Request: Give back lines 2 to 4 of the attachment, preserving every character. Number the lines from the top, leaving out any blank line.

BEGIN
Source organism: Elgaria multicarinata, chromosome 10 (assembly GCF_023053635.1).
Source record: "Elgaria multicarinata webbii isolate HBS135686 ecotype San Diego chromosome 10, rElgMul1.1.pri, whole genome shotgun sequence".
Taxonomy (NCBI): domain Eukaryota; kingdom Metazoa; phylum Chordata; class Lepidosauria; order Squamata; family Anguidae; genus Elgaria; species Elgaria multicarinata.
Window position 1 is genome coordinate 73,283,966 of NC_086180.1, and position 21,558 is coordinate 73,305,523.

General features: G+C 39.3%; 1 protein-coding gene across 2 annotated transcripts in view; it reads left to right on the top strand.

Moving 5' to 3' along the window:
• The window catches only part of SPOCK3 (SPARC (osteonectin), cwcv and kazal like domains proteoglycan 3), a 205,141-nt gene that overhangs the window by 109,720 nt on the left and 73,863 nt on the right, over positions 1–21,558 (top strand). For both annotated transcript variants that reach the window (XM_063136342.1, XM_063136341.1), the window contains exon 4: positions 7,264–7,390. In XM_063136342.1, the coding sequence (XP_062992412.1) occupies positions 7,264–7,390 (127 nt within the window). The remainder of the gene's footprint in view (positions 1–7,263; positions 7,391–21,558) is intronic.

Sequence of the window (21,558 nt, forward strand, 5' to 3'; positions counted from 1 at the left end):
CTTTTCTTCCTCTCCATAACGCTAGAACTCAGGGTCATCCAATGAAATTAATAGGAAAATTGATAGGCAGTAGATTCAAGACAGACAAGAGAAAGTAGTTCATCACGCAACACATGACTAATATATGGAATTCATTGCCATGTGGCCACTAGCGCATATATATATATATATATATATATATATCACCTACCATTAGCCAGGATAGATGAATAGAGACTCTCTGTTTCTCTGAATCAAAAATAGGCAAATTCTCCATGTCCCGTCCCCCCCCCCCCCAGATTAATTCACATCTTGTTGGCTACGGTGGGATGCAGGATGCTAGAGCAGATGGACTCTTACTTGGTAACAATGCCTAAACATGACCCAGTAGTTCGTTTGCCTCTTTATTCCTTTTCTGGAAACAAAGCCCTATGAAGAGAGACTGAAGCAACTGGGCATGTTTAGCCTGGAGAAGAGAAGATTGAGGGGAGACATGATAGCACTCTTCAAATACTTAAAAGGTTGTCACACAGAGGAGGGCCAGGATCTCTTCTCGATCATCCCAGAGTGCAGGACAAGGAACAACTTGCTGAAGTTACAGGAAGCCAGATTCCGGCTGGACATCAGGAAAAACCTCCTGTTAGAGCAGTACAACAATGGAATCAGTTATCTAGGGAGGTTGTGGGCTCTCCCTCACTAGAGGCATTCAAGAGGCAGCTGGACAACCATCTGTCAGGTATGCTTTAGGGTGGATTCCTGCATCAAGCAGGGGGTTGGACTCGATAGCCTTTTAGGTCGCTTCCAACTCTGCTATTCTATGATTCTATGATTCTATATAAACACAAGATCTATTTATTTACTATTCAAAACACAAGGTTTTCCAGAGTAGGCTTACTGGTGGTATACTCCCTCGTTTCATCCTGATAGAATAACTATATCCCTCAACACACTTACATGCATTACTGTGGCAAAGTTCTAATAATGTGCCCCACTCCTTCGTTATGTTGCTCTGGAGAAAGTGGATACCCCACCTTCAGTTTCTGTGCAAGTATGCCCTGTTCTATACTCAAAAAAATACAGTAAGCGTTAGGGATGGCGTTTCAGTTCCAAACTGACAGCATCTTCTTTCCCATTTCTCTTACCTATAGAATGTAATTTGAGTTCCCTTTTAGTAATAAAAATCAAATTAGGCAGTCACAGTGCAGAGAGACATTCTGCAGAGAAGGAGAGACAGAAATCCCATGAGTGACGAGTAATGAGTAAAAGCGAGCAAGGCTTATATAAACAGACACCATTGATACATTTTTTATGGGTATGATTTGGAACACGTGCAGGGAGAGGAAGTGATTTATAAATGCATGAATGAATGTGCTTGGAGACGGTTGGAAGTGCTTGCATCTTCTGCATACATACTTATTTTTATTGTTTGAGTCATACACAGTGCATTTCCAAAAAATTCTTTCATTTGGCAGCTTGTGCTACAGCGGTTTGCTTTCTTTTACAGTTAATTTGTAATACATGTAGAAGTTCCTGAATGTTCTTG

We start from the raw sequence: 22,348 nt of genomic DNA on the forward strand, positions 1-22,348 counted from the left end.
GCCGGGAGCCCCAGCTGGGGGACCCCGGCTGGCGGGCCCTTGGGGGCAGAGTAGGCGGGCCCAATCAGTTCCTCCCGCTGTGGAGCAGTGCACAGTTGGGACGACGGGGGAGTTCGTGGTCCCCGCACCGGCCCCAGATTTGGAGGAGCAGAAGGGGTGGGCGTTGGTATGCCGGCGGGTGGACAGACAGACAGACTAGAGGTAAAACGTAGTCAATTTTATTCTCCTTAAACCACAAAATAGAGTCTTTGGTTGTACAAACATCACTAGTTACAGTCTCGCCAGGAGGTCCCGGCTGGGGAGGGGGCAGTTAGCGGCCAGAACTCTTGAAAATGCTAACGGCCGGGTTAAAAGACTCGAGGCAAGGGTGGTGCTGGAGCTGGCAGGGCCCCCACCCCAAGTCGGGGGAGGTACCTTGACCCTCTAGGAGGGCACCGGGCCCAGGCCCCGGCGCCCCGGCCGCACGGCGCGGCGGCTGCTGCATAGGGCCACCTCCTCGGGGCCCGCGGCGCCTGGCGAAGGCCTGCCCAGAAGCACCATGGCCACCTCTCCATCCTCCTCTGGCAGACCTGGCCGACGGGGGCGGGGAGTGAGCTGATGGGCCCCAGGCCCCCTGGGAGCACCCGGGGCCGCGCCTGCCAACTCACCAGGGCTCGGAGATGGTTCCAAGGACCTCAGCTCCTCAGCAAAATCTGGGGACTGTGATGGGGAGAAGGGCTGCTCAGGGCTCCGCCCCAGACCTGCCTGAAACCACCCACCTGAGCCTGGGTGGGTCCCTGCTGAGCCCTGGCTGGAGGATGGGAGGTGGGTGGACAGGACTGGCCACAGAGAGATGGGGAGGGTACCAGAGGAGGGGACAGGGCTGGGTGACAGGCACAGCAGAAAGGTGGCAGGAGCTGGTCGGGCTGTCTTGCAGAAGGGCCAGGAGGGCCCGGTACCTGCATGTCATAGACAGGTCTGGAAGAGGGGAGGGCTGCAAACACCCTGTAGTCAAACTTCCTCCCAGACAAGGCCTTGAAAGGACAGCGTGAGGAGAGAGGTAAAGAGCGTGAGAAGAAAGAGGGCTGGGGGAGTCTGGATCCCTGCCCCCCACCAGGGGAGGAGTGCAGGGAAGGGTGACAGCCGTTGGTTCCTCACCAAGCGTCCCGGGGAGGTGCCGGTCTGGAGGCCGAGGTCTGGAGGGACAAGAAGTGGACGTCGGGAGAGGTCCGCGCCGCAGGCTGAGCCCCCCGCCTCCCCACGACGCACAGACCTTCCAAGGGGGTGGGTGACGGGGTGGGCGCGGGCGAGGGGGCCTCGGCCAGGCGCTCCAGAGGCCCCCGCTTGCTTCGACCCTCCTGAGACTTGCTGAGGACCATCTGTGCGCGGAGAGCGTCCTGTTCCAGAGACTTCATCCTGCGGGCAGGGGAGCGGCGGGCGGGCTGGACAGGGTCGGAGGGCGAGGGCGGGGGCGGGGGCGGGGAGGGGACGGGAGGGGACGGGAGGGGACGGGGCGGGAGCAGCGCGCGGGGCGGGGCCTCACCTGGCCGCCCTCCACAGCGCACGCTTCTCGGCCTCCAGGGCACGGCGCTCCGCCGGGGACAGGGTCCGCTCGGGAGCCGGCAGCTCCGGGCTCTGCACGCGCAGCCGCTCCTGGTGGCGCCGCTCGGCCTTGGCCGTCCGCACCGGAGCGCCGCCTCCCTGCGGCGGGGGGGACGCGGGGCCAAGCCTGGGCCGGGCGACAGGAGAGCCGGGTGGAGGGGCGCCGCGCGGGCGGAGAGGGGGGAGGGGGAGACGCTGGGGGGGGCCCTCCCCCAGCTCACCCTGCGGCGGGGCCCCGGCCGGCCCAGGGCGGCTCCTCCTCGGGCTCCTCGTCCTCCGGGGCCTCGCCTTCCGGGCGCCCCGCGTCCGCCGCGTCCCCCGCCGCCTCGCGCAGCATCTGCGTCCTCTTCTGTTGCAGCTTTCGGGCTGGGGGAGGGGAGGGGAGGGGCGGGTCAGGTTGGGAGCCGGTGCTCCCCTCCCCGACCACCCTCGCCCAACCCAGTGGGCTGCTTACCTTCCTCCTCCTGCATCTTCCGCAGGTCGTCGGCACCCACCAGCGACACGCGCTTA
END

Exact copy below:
Source record: "Elgaria multicarinata webbii isolate HBS135686 ecotype San Diego chromosome 10, rElgMul1.1.pri, whole genome shotgun sequence".
Taxonomy (NCBI): domain Eukaryota; kingdom Metazoa; phylum Chordata; class Lepidosauria; order Squamata; family Anguidae; genus Elgaria; species Elgaria multicarinata.
Window position 1 is genome coordinate 73,283,966 of NC_086180.1, and position 21,558 is coordinate 73,305,523.